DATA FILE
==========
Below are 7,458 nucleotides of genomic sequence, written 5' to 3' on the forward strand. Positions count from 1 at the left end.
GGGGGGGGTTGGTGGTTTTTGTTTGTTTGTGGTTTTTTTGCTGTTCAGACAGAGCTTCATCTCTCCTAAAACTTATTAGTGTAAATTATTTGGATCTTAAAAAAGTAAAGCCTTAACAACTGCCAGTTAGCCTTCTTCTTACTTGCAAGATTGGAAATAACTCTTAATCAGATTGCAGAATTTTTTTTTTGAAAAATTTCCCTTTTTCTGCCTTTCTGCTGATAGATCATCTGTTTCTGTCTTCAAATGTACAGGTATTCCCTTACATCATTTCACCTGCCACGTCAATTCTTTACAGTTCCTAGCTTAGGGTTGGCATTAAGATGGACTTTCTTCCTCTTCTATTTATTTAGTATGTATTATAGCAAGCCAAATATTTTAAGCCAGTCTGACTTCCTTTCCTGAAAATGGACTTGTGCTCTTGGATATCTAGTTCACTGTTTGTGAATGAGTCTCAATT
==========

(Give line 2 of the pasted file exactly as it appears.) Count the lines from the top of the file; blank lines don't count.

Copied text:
GGGGGGGGTTGGTGGTTTTTGTTTGTTTGTGGTTTTTTTGCTGTTCAGACAGAGCTTCATCTCTCCTAAAACTTATTAGTGTAAATTATTTGGATCTTAAAAAAGTAAAGCCTTAACAACTGCCAGTTAGCCTTCTTCTTACTTGCAAGATTGGAAATAACTCTTAATCAGATTGCAGAATTTTTTTTTTGAAAAATTTCCCTTTTTCTGCCTTTCTGCTGATAGATCATCTGTTTCTGTCTTCAAATGTACAGGTATTCCCTTACATCATTTCACCTGCCACGTCAATTCTTTACAGTTCCTAGCTTAGGGTTGGCATTAAGATGGACTTTCTTCCTCTTCTATTTATTTAGTATGTATTATAGCAAGCCAAATATTTTAAGCCAGTCTGACTTCCTTTCCTGAAAATGGACTTGTGCTCTTGGATATCTAGTTCACTGTTTGTGAATGAGTCTCAATT